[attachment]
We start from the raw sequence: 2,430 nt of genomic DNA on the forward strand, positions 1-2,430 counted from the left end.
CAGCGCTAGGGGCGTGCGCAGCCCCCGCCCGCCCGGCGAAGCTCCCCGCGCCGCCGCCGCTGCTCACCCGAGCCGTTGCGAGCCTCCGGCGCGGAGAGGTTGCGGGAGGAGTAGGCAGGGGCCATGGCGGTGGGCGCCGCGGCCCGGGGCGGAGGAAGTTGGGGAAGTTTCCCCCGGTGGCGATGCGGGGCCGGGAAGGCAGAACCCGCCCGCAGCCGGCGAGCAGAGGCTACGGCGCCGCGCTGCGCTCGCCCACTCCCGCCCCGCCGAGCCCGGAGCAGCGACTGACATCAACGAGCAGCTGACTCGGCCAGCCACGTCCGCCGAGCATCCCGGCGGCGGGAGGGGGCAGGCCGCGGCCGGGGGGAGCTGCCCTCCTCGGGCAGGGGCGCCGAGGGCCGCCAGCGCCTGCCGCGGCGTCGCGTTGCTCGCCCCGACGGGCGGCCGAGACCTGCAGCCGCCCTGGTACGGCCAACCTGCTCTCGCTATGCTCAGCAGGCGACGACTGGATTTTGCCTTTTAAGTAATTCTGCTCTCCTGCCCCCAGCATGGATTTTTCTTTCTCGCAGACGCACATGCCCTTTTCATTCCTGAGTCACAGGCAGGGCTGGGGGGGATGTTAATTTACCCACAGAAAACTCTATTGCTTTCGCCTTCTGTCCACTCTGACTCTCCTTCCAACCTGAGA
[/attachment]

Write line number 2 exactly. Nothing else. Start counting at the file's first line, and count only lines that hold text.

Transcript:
CAGCGCTAGGGGCGTGCGCAGCCCCCGCCCGCCCGGCGAAGCTCCCCGCGCCGCCGCCGCTGCTCACCCGAGCCGTTGCGAGCCTCCGGCGCGGAGAGGTTGCGGGAGGAGTAGGCAGGGGCCATGGCGGTGGGCGCCGCGGCCCGGGGCGGAGGAAGTTGGGGAAGTTTCCCCCGGTGGCGATGCGGGGCCGGGAAGGCAGAACCCGCCCGCAGCCGGCGAGCAGAGGCTACGGCGCCGCGCTGCGCTCGCCCACTCCCGCCCCGCCGAGCCCGGAGCAGCGACTGACATCAACGAGCAGCTGACTCGGCCAGCCACGTCCGCCGAGCATCCCGGCGGCGGGAGGGGGCAGGCCGCGGCCGGGGGGAGCTGCCCTCCTCGGGCAGGGGCGCCGAGGGCCGCCAGCGCCTGCCGCGGCGTCGCGTTGCTCGCCCCGACGGGCGGCCGAGACCTGCAGCCGCCCTGGTACGGCCAACCTGCTCTCGCTATGCTCAGCAGGCGACGACTGGATTTTGCCTTTTAAGTAATTCTGCTCTCCTGCCCCCAGCATGGATTTTTCTTTCTCGCAGACGCACATGCCCTTTTCATTCCTGAGTCACAGGCAGGGCTGGGGGGGATGTTAATTTACCCACAGAAAACTCTATTGCTTTCGCCTTCTGTCCACTCTGACTCTCCTTCCAACCTGAGA